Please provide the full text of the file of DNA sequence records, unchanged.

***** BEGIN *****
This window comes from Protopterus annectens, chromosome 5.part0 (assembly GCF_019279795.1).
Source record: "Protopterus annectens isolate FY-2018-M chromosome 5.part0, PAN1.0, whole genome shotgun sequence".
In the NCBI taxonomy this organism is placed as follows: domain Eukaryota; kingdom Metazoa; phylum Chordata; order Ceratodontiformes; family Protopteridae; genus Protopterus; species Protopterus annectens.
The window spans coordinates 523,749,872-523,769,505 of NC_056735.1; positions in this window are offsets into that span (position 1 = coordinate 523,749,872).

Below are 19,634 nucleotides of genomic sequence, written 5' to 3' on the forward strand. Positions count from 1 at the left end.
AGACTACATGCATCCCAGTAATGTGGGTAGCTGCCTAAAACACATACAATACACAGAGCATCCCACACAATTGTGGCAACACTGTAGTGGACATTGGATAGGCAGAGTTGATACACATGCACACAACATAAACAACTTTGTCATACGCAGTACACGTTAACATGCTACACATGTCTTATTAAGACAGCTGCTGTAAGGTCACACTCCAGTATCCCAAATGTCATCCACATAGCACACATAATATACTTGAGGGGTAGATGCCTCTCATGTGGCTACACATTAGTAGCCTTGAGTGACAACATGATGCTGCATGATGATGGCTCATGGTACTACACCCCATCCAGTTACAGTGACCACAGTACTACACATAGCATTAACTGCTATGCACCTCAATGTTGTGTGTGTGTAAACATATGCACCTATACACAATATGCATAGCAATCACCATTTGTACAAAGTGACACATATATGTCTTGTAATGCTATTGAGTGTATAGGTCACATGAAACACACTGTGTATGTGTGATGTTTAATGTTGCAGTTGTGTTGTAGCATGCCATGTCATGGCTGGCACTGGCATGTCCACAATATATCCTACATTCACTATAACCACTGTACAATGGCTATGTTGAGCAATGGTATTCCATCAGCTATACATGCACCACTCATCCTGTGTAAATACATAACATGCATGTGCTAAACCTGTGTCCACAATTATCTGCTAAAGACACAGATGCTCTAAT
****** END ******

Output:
This window comes from Protopterus annectens, chromosome 5.part0 (assembly GCF_019279795.1).
Source record: "Protopterus annectens isolate FY-2018-M chromosome 5.part0, PAN1.0, whole genome shotgun sequence".
In the NCBI taxonomy this organism is placed as follows: domain Eukaryota; kingdom Metazoa; phylum Chordata; order Ceratodontiformes; family Protopteridae; genus Protopterus; species Protopterus annectens.
The window spans coordinates 523,749,872-523,769,505 of NC_056735.1; positions in this window are offsets into that span (position 1 = coordinate 523,749,872).

Below are 19,634 nucleotides of genomic sequence, written 5' to 3' on the forward strand. Positions count from 1 at the left end.
AGACTACATGCATCCCAGTAATGTGGGTAGCTGCCTAAAACACATACAATACACAGAGCATCCCACACAATTGTGGCAACACTGTAGTGGACATTGGATAGGCAGAGTTGATACACATGCACACAACATAAACAACTTTGTCATACGCAGTACACGTTAACATGCTACACATGTCTTATTAAGACAGCTGCTGTAAGGTCACACTCCAGTATCCCAAATGTCATCCACATAGCACACATAATATACTTGAGGGGTAGATGCCTCTCATGTGGCTACACATTAGTAGCCTTGAGTGACAACATGATGCTGCATGATGATGGCTCATGGTACTACACCCCATCCAGTTACAGTGACCACAGTACTACACATAGCATTAACTGCTATGCACCTCAATGTTGTGTGTGTGTAAACATATGCACCTATACACAATATGCATAGCAATCACCATTTGTACAAAGTGACACATATATGTCTTGTAATGCTATTGAGTGTATAGGTCACATGAAACACACTGTGTATGTGTGATGTTTAATGTTGCAGTTGTGTTGTAGCATGCCATGTCATGGCTGGCACTGGCATGTCCACAATATATCCTACATTCACTATAACCACTGTACAATGGCTATGTTGAGCAATGGTATTCCATCAGCTATACATGCACCACTCATCCTGTGTAAATACATAACATGCATGTGCTAAACCTGTGTCCACAATTATCTGCTAAAGACACAGATGCTCTAAT